The human retina contains approximately 6 to 7 million cones in total, comprising only 5% of the total number of retinal photoreceptors, but our visual acuity relies on as little as 100000 cones. Unlike rods, cones are less sensitive to photons in general but are better at responding to one of three specific (colors) wavelengths of light. Cone cells specialize in detecting either red light (64%), green light (32%), or blue light (2%) and concentrate primarily in the central area of the retina referred to as the macula- which also contains fovea. The central fovea contains neither rods nor even synapses, but only 100% cones which have an unobstructed view of the incoming light from the outside world. In the fovea, there is a 2 to 1 ratio of red and green specific cone cells, respectively, whereas cones in the peripheral surrounding macula are responsible for blue light detection. Cone cells help the brain process photopic vision, which involves color vision at varying light levels, which humans use in a majority of our day-to-day interactions. The high density of cones in the fovea enables the brain to differentiate between two points and in general cones allow for great spatial acuity even though rods are more sensitive to photons. Also, cones in the macula have a 1 to 1 ratio of synaptic connections to retinal ganglion cells, unlike rods which have a 3 to 1 ratio, allowing for each cone to contribute a greater amount of visual data to the overall picture the brain is trying to decipher. Cone cells differ from rod cells in a myriad of different ways. For example, cone cells can adapt to light rapidly and do not become saturated under constant light as rods do. After photobleaching cones can recover their membrane current within 20 milliseconds whereas rods can require upwards of 20 minutes to recover their membrane current. Cone cells release glutamate onto second-order bipolar cells located in the outer plexiform layer.
Retinal Ganglion Cells
Retinal ganglion cells (RGC) are the retina's main output neuron, but also a third class of photoreceptors that are also photosensitive and help transmit both image-forming and non-image forming information that functions in the physiological processes of the circadian rhythm, modulation of melatonin release, and regulation of pupil size. There are approximately 20 different RGCs, and 1 to 2% of all RGCs are intrinsically photosensitive, like their cone and rod counterparts, by their selective expression of the G-protein peptide neuromodulator called melanopsin. RGCs receive both excitatory and inhibitory inputs from two types of intermediate neurons, amacrine cells, and bipolar cells. RGCs and amacrine cells form a functional subunit of on-off centers that allow for the brain to interpret a small dot moving at a distance. RGC's send axonal projections that converge in the optic disc and pass through the lamina cribrosa unmyelinated, to not interfere with incoming light. RGC axons target the suprachiasmatic nucleus, olivary pretectal nucleus, intergeniculate leaflet, ventral division of the lateral geniculate nucleus, and preoptic area and thus assist with synchronization of circadian rhythms and the pupillary light reflex.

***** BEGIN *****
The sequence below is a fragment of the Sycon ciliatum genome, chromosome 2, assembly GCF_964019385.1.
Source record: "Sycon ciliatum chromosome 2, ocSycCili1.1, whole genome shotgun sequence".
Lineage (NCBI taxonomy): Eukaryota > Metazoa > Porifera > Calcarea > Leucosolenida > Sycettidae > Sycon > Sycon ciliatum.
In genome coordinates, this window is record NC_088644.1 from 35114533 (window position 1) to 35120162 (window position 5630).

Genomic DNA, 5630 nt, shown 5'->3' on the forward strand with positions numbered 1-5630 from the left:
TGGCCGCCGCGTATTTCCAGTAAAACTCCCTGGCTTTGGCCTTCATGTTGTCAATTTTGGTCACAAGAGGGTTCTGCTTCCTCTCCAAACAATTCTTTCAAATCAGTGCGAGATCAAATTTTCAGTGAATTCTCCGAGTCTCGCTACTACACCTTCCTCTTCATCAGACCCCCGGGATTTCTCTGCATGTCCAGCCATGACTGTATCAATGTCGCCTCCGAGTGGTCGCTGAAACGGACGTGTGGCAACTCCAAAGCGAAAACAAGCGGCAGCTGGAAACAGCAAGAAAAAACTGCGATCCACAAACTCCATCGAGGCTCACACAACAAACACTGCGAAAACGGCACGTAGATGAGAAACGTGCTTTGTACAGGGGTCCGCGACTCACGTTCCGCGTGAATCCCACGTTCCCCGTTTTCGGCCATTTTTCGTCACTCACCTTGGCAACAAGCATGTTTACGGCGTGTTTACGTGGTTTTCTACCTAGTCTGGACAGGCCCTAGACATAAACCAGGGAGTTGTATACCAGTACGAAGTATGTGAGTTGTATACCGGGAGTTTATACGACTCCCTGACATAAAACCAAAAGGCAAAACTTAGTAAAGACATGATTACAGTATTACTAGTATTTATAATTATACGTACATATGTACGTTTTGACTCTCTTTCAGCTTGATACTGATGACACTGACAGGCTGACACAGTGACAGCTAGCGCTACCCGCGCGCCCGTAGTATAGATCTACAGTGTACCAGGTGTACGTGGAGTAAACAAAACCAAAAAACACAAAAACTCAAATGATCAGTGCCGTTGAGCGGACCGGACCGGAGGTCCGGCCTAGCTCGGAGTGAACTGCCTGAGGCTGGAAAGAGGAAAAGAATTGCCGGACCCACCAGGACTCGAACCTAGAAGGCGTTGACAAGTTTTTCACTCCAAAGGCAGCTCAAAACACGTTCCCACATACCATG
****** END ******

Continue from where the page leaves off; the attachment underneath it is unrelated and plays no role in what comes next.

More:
Amacrine cells are intermediate neurons that release the inhibitory neurotransmitter GABA or glycine. However, given their unique gap junction physiology, they can be both inhibitory or excitatory. There is great diversity among amacrine cells, and they fulfill a variety of jobs and functions within the retina; serving as the ultimate utility cell of the retina. The diverse lineage of retinal ganglion cells gives rise to an even more diverse diaspora of amacrine cells. Up to now, researchers have discovered 20 different ganglion cells with over 42 different amacrine cells accompanying them. This diversity among amacrine cells allows them to form dedicated functional microcircuits that allow the retina to detect different shades and movements of light in particular directions. These functional microcircuits are divided by the type of amacrine cells, which consists of a wide field, medium field, and narrow field amacrine cell. As their name suggests, there are different spectrums of information sharing depending on the particular field in which the amacrine cell works. For example, wide-field amacrine cells specialize in communicating horizontally across a single layer of the retina, assisting in horizontal information integration. Narrow-field amacrine cells are more narrow as their name suggests and penetrate more layers of the retina vertically, allowing for vertical integration of information. Stratification of amacrine cell output can be either pre-synaptic or post-synaptic and in conjunction with gap junctions, which allows for amacrine cells to be both inhibitory or excitatory despite releasing only inhibitory neurotransmitters. Amacrine cells from pre-synaptic inhibit bipolar cells terminals, and post-synaptically inhibit RGC dendrites. Recently, scientists discovered that amacrine cells also have a paracrine function, with some varieties releasing dopamine.